Protected beliefs under equality law

Speaking of firing people for not believing that men are women

An internationally renowned researcher on tax avoidance is believed to be the first person in Britain to lose her job for saying that transgender women are not women.

Maya Forstater, 45, was told by her managers that she had used “offensive and exclusionary” language.

Forstater has begun employment tribunal proceedings against her former employer, the London office of the Centre for Global Development (CGD) think tank. She hopes it will be a test case establishing that “gender-critical” views — which hold that being a woman is a biological fact, not a feeling — are protected beliefs under equality law. She is starting an appeal on the Crowdjustice website to raise £30,000 for the action.

It’s beyond me how people can justify firing a woman for holding that being a woman is a biological fact, not a feeling.

She is backed by Index on Censorship, whose director, Jodie Ginsberg, said: “From what I have read of her writing, I cannot see that Maya has done anything wrong other than express an opinion that many feminists share — that there should be a public and open debate about the distinction between sex and gender.”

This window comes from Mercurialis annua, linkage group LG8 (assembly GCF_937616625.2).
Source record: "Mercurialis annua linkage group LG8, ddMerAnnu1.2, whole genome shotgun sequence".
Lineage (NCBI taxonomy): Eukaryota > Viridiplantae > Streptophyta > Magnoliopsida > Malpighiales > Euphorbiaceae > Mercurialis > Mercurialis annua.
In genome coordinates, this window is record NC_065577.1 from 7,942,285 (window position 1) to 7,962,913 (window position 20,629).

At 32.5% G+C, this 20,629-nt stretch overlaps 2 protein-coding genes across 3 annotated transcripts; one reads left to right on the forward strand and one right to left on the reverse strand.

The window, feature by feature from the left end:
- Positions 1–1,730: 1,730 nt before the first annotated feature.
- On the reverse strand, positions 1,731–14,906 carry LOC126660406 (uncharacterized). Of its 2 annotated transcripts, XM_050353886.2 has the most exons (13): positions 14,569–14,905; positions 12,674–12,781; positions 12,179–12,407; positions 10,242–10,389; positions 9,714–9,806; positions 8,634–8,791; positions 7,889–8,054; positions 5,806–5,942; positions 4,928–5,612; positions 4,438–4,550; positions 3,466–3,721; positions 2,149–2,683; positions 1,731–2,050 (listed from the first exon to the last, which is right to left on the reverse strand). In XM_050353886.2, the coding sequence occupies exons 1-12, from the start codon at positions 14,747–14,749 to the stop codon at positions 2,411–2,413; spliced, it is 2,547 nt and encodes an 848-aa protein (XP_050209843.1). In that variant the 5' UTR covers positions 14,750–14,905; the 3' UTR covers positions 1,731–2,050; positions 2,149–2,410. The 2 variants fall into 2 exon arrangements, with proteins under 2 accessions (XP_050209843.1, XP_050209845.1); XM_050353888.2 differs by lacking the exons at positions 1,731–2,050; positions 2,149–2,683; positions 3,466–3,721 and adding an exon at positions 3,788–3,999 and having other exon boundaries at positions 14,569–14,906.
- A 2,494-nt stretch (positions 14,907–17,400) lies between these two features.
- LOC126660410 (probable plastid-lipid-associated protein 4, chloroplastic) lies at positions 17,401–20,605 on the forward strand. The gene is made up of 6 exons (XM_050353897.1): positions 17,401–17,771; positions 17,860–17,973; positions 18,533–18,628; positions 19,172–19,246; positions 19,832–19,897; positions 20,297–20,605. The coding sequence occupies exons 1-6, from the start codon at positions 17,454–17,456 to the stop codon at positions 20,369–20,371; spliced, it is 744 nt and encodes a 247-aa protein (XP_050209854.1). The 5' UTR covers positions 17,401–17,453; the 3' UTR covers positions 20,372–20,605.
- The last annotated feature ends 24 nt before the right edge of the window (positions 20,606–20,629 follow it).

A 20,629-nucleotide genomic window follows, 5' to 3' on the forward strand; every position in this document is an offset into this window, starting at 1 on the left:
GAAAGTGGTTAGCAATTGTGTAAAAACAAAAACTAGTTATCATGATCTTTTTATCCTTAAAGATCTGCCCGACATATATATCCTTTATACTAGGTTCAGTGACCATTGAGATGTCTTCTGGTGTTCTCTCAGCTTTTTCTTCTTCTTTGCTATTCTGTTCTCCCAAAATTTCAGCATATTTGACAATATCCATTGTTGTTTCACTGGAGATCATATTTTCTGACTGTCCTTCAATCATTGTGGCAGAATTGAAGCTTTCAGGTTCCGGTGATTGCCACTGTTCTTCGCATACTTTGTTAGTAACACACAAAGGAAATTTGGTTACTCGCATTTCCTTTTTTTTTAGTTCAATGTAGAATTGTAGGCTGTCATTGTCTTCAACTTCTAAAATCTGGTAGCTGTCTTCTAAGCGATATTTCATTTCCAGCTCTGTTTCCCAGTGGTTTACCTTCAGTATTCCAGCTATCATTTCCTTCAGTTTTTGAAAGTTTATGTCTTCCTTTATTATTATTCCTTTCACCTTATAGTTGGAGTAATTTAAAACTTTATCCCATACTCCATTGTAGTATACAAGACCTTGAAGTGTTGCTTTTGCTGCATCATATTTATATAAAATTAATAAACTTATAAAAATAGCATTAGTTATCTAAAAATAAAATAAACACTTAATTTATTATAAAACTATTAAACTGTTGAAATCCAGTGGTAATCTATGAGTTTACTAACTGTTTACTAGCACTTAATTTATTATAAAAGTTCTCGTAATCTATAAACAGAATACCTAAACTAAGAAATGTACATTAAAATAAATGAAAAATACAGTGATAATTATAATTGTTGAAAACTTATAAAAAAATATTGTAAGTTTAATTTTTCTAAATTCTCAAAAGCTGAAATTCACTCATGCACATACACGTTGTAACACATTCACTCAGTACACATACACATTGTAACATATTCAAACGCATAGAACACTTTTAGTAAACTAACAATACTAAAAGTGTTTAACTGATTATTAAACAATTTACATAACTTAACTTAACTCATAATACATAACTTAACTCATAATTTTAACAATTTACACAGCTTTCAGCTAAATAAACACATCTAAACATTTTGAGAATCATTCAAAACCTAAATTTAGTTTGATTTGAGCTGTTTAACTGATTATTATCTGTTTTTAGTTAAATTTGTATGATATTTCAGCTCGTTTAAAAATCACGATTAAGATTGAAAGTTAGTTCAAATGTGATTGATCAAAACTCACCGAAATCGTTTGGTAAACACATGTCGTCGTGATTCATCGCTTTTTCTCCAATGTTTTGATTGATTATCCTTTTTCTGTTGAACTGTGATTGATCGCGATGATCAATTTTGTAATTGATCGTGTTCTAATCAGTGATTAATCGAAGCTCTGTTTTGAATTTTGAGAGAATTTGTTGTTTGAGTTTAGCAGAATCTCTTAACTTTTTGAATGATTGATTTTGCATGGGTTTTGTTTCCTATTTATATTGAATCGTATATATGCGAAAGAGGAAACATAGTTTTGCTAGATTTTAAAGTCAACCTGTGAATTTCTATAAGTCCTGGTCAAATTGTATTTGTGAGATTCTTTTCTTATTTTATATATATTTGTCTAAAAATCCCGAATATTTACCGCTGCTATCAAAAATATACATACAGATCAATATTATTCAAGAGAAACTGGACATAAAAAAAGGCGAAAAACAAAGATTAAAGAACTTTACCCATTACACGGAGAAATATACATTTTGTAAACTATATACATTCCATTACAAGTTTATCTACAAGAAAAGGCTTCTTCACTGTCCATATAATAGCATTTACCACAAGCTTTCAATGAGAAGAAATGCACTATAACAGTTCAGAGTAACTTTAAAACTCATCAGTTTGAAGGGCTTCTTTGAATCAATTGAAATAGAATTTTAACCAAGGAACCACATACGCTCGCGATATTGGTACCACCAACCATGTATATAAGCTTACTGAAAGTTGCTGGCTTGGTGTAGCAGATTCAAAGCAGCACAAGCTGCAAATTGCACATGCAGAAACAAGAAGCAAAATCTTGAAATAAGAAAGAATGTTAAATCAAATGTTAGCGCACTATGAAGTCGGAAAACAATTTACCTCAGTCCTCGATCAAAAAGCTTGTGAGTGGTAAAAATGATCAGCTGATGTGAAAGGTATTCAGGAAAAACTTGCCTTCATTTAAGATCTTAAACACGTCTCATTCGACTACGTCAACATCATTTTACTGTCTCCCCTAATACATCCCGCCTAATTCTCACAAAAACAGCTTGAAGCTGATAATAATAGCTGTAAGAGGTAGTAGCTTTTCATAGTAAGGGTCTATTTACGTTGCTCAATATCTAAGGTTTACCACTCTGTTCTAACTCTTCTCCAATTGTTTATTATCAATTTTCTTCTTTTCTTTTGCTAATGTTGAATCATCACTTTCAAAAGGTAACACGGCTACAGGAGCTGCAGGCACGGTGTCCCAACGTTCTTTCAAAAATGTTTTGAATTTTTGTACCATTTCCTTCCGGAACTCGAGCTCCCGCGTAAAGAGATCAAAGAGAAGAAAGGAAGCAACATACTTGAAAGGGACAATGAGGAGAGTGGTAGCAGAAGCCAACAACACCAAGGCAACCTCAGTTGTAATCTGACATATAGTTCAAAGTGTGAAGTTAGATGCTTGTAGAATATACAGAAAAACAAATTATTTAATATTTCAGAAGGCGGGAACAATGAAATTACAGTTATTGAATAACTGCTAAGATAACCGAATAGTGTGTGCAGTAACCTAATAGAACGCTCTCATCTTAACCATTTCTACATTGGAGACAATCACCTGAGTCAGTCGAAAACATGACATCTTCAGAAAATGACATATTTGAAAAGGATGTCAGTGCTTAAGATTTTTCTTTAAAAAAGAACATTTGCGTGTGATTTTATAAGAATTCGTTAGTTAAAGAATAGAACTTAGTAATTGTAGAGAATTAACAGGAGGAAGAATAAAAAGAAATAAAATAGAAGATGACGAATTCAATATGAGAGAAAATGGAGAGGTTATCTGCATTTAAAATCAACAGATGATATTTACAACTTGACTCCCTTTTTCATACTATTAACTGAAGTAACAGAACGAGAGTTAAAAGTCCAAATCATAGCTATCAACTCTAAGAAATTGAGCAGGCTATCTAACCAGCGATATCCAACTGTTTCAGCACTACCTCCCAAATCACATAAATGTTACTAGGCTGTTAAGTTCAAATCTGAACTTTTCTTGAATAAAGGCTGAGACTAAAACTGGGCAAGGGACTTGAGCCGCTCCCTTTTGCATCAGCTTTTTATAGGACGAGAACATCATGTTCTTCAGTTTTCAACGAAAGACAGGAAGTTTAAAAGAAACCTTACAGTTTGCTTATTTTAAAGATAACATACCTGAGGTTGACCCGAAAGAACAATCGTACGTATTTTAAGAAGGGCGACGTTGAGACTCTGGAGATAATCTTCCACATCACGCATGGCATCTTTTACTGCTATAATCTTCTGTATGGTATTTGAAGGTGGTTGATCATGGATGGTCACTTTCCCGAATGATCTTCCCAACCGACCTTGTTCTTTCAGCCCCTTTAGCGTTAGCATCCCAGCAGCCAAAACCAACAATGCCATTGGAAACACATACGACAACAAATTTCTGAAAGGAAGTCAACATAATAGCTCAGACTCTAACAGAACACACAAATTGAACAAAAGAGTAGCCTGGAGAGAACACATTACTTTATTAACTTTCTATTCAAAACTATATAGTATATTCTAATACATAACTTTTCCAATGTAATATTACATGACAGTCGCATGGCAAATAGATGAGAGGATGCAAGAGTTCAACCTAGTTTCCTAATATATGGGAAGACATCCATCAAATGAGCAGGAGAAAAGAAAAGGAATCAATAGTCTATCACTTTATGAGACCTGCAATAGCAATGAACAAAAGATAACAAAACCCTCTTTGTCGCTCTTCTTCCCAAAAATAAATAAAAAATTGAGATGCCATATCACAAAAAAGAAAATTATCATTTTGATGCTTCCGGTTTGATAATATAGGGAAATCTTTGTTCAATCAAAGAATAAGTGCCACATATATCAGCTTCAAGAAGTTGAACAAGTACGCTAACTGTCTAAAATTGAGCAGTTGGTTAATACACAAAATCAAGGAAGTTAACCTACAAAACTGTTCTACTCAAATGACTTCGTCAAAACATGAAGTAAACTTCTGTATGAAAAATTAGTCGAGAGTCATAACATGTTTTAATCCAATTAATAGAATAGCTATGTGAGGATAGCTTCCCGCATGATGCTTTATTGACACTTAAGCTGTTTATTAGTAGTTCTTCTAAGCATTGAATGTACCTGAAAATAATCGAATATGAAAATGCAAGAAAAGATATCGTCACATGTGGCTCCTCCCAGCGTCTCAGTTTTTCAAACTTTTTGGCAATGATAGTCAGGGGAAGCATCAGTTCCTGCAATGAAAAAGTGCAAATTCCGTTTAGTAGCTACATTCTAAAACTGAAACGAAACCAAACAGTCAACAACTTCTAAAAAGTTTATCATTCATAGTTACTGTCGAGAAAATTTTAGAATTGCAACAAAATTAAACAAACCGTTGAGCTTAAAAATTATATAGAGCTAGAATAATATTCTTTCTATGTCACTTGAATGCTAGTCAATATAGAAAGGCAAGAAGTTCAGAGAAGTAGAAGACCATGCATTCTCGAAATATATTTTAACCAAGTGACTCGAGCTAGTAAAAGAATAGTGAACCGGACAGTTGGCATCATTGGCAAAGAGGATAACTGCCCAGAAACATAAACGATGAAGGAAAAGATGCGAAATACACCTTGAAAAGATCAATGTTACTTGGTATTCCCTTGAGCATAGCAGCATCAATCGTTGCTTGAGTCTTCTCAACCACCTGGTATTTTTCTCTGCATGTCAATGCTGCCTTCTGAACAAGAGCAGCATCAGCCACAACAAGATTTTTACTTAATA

In an email, a CGD manager said: “You stated that a man’s internal feeling that he is a woman has no basis in material reality. A lot of people would find that offensive and exclusionary.”

CGD said it could not discuss staffing matters, but all staff “are expected to uphold our respectful workplace policy”.

It’s true that a lot of people would find that offensive and exclusionary, but then it’s also true that lot of people would find pretty much anything you can think of offensive and [insert relevant second problematico-word here]. It should take more than that to justify firing anyone.

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